Great challenges reveal our true nature—both as individuals and organizations. During these times of adversity we can crumble and yield or we can persevere. In the weeks since we published the YogaGlo story, the yoga community has mobilized in support. Nearly 14,000 petition signatures later, along with articles, boycotts, and blog posts—the starting of a movement—there is no doubting the yoga community’s unwavering resolve to overcome this challenge and stand up to protect itself.
When we received the initial legal notice from YogaGlo, we recognized this as a landmark issue with potential impacts reaching far beyond the patenting of a style of filming a yoga class. Approval of this patent could dramatically alter the future of yoga—a future that will increasingly include video and online study. It is reasonable to assume that there could be a push by other online yoga organizations to claim and patent their “proprietary” setup. As a pioneer of yoga here in the West, we feel an obligation to protect and preserve the sanctity of the teachings we value so greatly.
We felt we had to publish our story—that dealing with it in secret would be a disservice to the larger yoga community. Within minutes, we were flooded with comments and advice from concerned teachers and students around the globe. An army of advocates began educating themselves, researching legal cases, and sending us advice. Amongst the multitude of messages was an email from a yogi with a background in patent law. He discovered some specific problems with the timing of the YogaGlo patent and urged us to look into it further. Thus began our crash course on patent law.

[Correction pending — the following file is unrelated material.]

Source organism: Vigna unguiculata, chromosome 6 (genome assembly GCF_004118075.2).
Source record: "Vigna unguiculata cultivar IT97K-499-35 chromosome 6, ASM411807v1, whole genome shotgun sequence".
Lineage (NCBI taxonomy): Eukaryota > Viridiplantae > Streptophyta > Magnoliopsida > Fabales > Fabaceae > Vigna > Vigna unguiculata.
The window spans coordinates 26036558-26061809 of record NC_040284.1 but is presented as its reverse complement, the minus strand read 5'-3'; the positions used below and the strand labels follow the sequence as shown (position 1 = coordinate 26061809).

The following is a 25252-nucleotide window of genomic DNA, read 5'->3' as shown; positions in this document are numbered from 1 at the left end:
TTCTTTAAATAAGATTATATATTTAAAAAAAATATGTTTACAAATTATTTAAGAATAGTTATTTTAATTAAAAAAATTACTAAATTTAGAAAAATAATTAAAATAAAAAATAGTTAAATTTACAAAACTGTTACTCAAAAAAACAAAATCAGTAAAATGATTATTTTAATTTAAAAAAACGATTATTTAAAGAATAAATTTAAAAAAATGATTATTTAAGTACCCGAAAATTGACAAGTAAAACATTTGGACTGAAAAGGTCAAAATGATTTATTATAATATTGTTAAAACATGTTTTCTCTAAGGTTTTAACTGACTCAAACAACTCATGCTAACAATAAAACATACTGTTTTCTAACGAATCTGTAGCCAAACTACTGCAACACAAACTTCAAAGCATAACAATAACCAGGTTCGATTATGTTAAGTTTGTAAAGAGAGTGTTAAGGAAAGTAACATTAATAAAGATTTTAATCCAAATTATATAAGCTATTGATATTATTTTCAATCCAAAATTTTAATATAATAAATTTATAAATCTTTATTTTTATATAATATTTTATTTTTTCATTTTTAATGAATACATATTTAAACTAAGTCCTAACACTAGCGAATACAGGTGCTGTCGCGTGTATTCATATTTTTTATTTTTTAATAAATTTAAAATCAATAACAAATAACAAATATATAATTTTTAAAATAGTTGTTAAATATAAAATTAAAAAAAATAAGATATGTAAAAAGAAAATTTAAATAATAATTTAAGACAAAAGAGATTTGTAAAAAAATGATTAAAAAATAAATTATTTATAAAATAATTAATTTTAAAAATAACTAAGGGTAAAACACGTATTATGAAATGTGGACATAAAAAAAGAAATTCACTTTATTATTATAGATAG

Patent law reads like Sanskrit to most of us, but we learned that there are precise rules and regulations that govern the filing of patents. Among them is a requirement to file your patent within one year of publicly displaying your invention. This one-year filing requirement exists to prevent organizations from “inventing” something, putting it into the marketplace for others to use for multiple years, and then going back and claiming that all other organizations owe them royalties on their “invention.”
As you’ll see in the following links, YogaGlo’s patent was filed well after this one-year window. We believe there are many other reasons this patent should not be approved by the patent office, including prior usage of this style and the lack of novelty of the setup. We are confident that once the patent office is aware of the following links, the patent will be invalidated.
2008/9 usage of the same classroom setup*
*Note: Internet archive stores historical images from websites through time and shows you what a website looked like on a specific date.
August 27, 2010 patent priority date*
*“Invention” must NOT have been placed into the market one year before this date.
Ultimately it is the challenges we face that define and shape us. Overcoming these obstacles as a community will only empower us and expand our capacity. Emboldened by your spirit and encouragement, we will continue our work to legally prevent this patent from gaining approval, and we will continue to keep you informed on the issue.
Executive Director, Yoga International